This blog post is coming a bit late for my Ghanaian audience but I wanted to write about the New Africa Nation Conference of the TINA Festival, and I am just getting home from its closing. The event is part of a 3 day festival organized by Ghanaian afrobeats star, Fuse ODG, to celebrate Afrobeats culture and lifestyle.
The conference opened with a lovely rendition of Osibisa’s Welcome Home followed by two insightful panel sessions and a passionate audience talk-back/ Q&A. About 800 people attended the event and from audience participation, it appears that different parts of the African Diaspora - Ghanaians in the US, UK, Canada; African-Americans, Nigerians, Caribbeans - were represented.
Panel #1 on the Creative Industry
Ghanaian media mogul, Bola Ray, talked about building media platforms across Africa and not only in Ghana, ie. ECOFest in Sierra Leone; the importance of supporting our celebrities and heroes; the need to push Ghanaian artists beyond the local scene to the global stage; and understanding the business of the creative arts.
British-Ghanaian actor, Reggie Yates, talked about the changing tide with Africans in the Diaspora, from once being ashamed about being African to this moment where we all deeply embrace our heritage; he acknowledge the contribution of Fuse, among others in making this moment possible.
Ghanaian actress, Ama Abebrese, made an excellent point about the business of TV programming, ie. why are there so many Indian and Mexican telenovelas on Ghanaian screens. She even challenged Bola Ray who owns GHOne about why he has these shows on his network . She also talked about the unique challenges the film industry faces that are not present in other industries, ie. you still need a lot of money to produce a good quality film where the same is no longer true for making music, being a photographer, etc.
Fuse made an excellent point about not just creating things for the world, especially considering all of the hype around “Ghana/Africa to the world” but thinking about the soul and spirit in the things we produce; that is, whatever we take to the world should uplift our people. He also shared his plans to build the Black Star Line - an airline with direct flights between Ghana and Jamaica.
Panel #2 on Pan-Africanism
PanAfrican activist, Chakabars, talked about Christianity’s diametric opposition to Africanness, as in the "Christianity is not African” line of thought. He made note of the need to build for ourselves in other countries just as others are building for themselves in ours. He also talked about melanin being the common thread that unites us all, the science behind it, and the need to build our labs to study ‘melanin’.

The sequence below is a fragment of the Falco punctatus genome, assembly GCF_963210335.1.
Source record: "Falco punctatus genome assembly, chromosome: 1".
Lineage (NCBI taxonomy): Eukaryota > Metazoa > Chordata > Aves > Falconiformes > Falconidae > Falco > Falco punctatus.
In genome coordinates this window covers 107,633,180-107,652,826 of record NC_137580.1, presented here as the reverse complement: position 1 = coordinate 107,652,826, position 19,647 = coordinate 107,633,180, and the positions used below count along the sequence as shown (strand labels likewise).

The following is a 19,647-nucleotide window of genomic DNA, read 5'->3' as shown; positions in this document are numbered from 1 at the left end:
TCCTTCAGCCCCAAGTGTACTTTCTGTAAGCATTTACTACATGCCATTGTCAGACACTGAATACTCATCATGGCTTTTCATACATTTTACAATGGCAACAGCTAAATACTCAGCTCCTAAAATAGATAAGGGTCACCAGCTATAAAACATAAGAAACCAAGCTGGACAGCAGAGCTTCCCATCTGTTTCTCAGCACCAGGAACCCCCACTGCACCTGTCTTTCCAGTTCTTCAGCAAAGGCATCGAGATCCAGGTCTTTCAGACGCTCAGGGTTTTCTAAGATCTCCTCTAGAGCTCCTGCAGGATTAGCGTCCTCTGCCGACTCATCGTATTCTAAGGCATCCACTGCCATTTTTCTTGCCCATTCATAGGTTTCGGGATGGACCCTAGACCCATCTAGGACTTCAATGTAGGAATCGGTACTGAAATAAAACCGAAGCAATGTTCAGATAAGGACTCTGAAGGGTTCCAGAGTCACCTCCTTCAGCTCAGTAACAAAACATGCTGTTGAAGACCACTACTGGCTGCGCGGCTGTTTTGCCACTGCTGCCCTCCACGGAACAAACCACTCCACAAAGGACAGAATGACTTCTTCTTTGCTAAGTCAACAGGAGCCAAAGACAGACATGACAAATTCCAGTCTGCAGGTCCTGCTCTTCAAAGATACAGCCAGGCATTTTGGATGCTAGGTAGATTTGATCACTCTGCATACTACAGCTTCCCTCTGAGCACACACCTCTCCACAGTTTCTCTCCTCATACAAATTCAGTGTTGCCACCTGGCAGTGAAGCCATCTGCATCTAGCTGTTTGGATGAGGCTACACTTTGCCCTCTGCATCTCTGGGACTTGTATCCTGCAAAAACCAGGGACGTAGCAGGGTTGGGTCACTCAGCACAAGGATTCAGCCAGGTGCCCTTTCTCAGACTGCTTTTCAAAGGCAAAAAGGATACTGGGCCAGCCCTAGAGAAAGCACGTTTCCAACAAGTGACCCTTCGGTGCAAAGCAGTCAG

Ghanaian entrepreneur/investor, Sangu Delle, came back really hard at Chakabars about Christianity not being African, passionately proclaiming that he is not any less Pan African because he is a Christian. Chakabars and a few others sort of insinuated that Christianity was to blame for racism and especially patriarchy and sexism, and Delle pointed out that sexism is also inherent in many of our traditional belief systems, thus Christianity isn’t to blame. Overall, from questions on poor leadership to China to Diaspora contribution, Delle advocated that we sort out what we are doing wrong first. He once responded, “We have a problem of bad leadership but we also have a problem of bad citizenship” referring to tax contribution, political fundraising, etc from citizens, when someone asked about what we can do to hold our leaders responsible.
The audience talkback and Q&A was really insightful. Events like this tend to get academic, technical, or professional, but the moderator gave people an opportunity to share their personal stories and beliefs. Those moments were raw and emotional. I believe the young diaspora, above being lectured at and preached to about the merits of coming home, simply want a platform to be listened to…to speak among their peers and other influencers and know their experiences, pains, and beliefs matter.
My General Sentiment
I sense that this will be a yearly African festival for dialogue and celebration and that is a wonderful initiative.
As I told a friend during the conference, our focus on the diaspora is sadly limited to experiences in the U.S. and the U.K. There is a large and growing group of young Africans in Asia who need to be plugged into these conversations, especially as we fret over China’s presence, ie. neocoloniasm. They have expertise in these areas that we need to hear.
A good part of the dialogue focused on mental slavery, self consciousness/awareness, and love of self. This, in fact, is what I believe Fuse and co mean by the New Africa Nation - the African in our minds and spirits and its ability to transform the current realities of our continent.
There is/ will continue to be a huge movement of young Africans back to the continent and I believe there is the right combination of resources and inputs that will make them successful where earlier generations of “returnees” were not.
As the audience mentioned, most of the panel members were men…the panelists on Pan-Africanism were all men. Women’s experiences in the Diaspora/ moving home journey are different; we cannot assume that they will be accounted for in the larger conversation - we must be intentional about giving them the mic.
More needs to be done to foster dialogue between projects that local or earlier generations of returnees are doing and those people in the diaspora seek to do. A lot of the problems people in the diaspora fret over are being worked on in some way by someone already here. Rather than reinventing the wheel, we need to foster dialogue that allows those who want to contribute to discover what is already on ground and contribute to it.
Were you at the conference? Any other insights you gleaned?